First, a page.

February 2003
Easy steps to enhance proposals

Talk value instead of price to win over clients and secure more work
How exciting is it when you’re asked to prepare the first proposal for a new customer? The experts say that, on average, a sales rep can expect to make between five and eight calls on a potential client before being asked to make a recommendation on producing a job.

These prospecting calls may have been made over several months, or in some extreme cases, over a number of years. (My longest wait from the initial call to receiving an order was seven years. To this day I am still quite amazed at how long it took and what a fabulous account it turned out to be.)

I have always felt, and have tried to convince others of it, that from the moment you’re asked to make recommendations about a project, the customer has determined that your organization is capable of doing his work. After all, you’ve made a number of calls over the previous months and showed the customer relevant, interesting work about how you solved printing problems for other organizations or how a recently completed project could be adapted to his needs. It is imperative that you be seen as a source of information and knowledge. You must never meet with a customer or a prospect without a printed piece or idea that will help his organization be more competitive, raise its profile or foster some uniqueness in the marketplace.

Having earned the confidence and trust of a customer, your job as sales rep must be to confirm his decision to choose you and to ensure that his superiors in the company feel the same way. Not one but two people must understand the benefits of dealing with your firm. This is even more important if the buyer is in a junior position or new to his firm.

So all you have to do is prepare a proposal with facts about dealing with your firm followed by a benefit for each fact showing how it will impact the final printed piece. It can also be beneficial to state that you’re committed to this project and to give your word that the work will not only be produced satisfactorily, but the process will exceed expectations. The customer will appreciate your involvement. Not only does this initiative provide an additional level of comfort for the client but it will reaffirm his decision to select you as a supplier.

Add benefits to the facts
You’ve probably noticed that I haven’t used the words quote or estimate to identify the information being prepared. Regular readers of this column know that I believe these words should be banned from our industry. To start with, they are not synonymous and, in my experience, 99.9% of the time they’re used in reference to price. Is it not the goal of sales reps to highlight other important facts about the work and not let the price be the determining factor in awarding a project? Besides, when you only talk about price, it is almost always too high.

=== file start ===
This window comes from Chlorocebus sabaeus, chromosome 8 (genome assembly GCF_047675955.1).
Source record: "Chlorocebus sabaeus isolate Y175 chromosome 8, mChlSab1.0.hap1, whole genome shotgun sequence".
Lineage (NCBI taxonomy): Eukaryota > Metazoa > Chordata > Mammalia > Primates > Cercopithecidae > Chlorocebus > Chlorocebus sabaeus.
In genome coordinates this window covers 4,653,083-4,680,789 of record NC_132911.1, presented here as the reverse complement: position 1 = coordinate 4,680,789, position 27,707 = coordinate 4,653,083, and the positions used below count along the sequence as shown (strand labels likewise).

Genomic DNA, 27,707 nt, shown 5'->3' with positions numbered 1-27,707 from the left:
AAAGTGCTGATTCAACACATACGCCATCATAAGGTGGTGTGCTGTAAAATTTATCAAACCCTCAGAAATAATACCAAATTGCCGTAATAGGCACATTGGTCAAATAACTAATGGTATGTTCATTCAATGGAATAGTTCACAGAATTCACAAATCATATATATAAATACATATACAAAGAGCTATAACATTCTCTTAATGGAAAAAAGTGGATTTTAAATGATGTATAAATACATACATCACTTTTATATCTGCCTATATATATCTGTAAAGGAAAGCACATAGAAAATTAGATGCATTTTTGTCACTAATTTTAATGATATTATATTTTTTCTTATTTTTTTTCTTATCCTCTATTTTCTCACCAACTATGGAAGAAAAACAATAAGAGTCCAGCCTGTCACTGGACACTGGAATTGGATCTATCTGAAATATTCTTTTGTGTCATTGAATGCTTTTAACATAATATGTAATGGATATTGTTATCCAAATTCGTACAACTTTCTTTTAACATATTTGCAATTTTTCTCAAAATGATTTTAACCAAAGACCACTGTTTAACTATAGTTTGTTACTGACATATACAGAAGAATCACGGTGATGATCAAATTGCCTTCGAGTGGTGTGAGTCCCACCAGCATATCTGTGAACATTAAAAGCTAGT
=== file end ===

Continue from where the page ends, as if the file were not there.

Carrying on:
Putting a price on paper and hoping it will be low simply not good enough

Think for a moment what would happen in your organization if the words quote and estimate were replaced by proposal and recommendation. Does it not immediately start people thinking creatively about solutions for the customer? Recommending different stocks, a different size, better and more varied use of colour and talking about the benefits that can be derived from the uniqueness of your equipment shows the customer you are working hard to provide him with great value.

It is easy and inexpensive to add an extra colour to the process work or to add an overall varnish or an aqueous coating that enhances appearance and durability. In most instances, it’s a lot cheaper to add value to a job than to reduce the price. While your competitors are talking price with the customer, you are talking value and ideas to enhance a project.

When the mindset within an organization becomes one of solving problems or coming up with better solutions for your customers, every operation, from estimating to production, plant and shipping will get more involved and help bring more work into the company.
As a rule of thumb, on jobs of $1,000 give at least three facts and benefits in your proposals to make the work look different. On jobs of $5,000 give at least five reasons, and on projects of $10,000 or more provide an even more extensive list. Believe me, this works.

The true benefit of presenting your recommendation like this is that you have much more to talk about than the price. You can construct images of how the work will look and the benefit it will deliver and, as a result, help divert attention from price to value. Even if the customer reverts to the price, you have the opportunity of explaining the benefits in your proposal that far exceed price differentiation. It is important to remember that in 99% of purchasing decisions, the customer’s main responsibility is to obtain a product that will be most useful and represent his company favourably at a fair price.

This fact has been tested and proven many times in several industries including our own when buyers continually rank price the fourth or fifth most important element in choosing a supplier/partner for a project.

Putting a price on a piece of paper and hoping it will be low enough to get the work is simply not good enough. Jobs must be analyzed, suggestions and variations must be offered, and facts and benefits must be outlined on your proposal. This will garner more work with much better margins. This is a guarantee. .

Duncan McGregor was president of the former Arthurs-Jones Inc., a Toronto-based, award-winning commercial printer. He led the $5 million-a-year firm to a five-fold increase in sales. He is now a consultant to the printing industry and can be reached at (416) 487-7666.
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